God cares!

To express this notion Boaz introduces one of the most beautiful pictures of divine care in all of Scripture. He imagines Yahweh as a mother bird who offers her wings (kānāp) for the protection of her defenseless young

God cares about feeding the hungry.

We should also!

God cares about clothing the necked.

We should also!

God cares about protecting the vulnerable.

Ruth 2:17–20 ESV
17 So she gleaned in the field until evening. Then she beat out what she had gleaned, and it was about an ephah of barley. 18 And she took it up and went into the city. Her mother-in-law saw what she had gleaned. She also brought out and gave her what food she had left over after being satisfied. 19 And her mother-in-law said to her, “Where did you glean today? And where have you worked? Blessed be the man who took notice of you.” So she told her mother-in-law with whom she had worked and said, “The man’s name with whom I worked today is Boaz.” 20 And Naomi said to her daughter-in-law, “May he be blessed by the Lord, whose kindness has not forsaken the living or the dead!” Naomi also said to her, “The man is a close relative of ours, one of our redeemers.”
How much gleaning did she do?
5.5 gallons (22 l)—at least a two-week supply for the two women
Kindness - is from the Hebrew Word Chesed - That is God’s covenant keeping love.
That is the love which is absolutely dependable and trustworthy.

God is faithful.

In her best Hebrew Naomi clears her thought and sings - Great is thy faithfulness.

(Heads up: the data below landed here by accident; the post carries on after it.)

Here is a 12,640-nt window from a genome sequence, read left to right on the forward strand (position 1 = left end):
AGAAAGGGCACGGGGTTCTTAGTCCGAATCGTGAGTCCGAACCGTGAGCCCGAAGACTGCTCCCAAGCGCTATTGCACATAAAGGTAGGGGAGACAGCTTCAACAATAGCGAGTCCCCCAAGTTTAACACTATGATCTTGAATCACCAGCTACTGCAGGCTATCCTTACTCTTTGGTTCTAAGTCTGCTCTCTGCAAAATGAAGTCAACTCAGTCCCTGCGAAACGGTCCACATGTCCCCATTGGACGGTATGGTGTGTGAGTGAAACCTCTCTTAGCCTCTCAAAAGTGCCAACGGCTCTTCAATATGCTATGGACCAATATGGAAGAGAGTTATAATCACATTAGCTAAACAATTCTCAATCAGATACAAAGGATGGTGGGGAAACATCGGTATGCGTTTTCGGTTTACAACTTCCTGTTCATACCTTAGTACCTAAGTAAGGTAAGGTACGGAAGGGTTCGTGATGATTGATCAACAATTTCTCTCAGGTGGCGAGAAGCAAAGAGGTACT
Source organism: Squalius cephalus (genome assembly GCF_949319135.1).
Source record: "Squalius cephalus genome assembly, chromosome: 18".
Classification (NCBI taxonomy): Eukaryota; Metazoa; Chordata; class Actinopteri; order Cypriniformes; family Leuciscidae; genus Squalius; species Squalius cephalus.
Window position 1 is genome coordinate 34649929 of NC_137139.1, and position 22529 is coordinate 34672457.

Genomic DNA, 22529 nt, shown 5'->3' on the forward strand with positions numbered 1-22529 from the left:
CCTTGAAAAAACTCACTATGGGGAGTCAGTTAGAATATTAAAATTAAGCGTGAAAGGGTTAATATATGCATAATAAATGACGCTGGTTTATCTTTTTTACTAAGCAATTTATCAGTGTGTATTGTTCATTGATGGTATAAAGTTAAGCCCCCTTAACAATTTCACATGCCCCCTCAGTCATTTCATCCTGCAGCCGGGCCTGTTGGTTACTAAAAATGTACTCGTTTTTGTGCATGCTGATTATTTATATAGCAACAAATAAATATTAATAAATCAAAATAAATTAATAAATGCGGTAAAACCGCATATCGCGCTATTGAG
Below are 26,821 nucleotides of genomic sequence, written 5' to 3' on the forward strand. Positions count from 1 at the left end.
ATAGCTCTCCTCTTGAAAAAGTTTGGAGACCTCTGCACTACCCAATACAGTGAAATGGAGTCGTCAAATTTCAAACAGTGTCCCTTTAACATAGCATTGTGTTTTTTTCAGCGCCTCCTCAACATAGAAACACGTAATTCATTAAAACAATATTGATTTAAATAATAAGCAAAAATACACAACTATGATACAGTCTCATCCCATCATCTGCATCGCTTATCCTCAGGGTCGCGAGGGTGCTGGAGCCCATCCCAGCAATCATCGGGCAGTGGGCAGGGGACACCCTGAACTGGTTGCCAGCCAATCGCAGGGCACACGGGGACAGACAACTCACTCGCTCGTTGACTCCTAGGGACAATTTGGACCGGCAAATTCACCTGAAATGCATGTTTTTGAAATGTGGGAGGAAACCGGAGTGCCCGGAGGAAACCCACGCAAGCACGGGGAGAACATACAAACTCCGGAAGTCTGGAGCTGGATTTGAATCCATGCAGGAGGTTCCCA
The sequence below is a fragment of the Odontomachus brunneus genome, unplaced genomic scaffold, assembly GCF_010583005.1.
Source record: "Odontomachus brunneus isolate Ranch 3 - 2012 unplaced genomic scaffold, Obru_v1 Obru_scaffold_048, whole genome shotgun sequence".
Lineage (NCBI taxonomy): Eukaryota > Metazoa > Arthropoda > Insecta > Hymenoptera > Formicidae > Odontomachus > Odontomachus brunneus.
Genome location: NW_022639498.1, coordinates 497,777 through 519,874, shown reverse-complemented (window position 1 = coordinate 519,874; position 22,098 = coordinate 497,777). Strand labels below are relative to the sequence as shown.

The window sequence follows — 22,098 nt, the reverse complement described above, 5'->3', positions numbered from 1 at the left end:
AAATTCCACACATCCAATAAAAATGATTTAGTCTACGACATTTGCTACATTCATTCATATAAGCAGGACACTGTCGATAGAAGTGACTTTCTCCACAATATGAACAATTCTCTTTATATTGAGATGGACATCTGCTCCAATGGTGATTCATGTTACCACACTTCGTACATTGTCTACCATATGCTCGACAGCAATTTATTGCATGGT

Great is Thy faithfulness, O God my Father There is no shadow of turning with Thee Thou changest not, Thy compassions, they fail not As Thou hast been, Thou forever will be
Great is Thy faithfulness Great is Thy faithfulness Morning by morning new mercies I see All I have needed Thy hand hath provided Great is Thy faithfulness, Lord, unto me
We should also!
God is at work in ways you can’t see or imagine.

You can count on God when life has you down for the count.

God commanded his people to care for the poor and needy and vulnerable.
How do we get Messiah out of the mess of the Judges.

to redeem, act as next of kin. Refers to carrying out the responsibility of the next of kin to protect the interests of the clan.

With reference to a family context, the concept of redemption relates to the importance of keeping property within the clan or recovering property that has been sold (Num 5:8; Lev 25:23–31; Jer 32:7–8; Ruth 4:1–6). The next of kin was responsible to redeem property that had been sold and could also take a relative’s widow into his household (Ruth 2:20; 3:9, 12).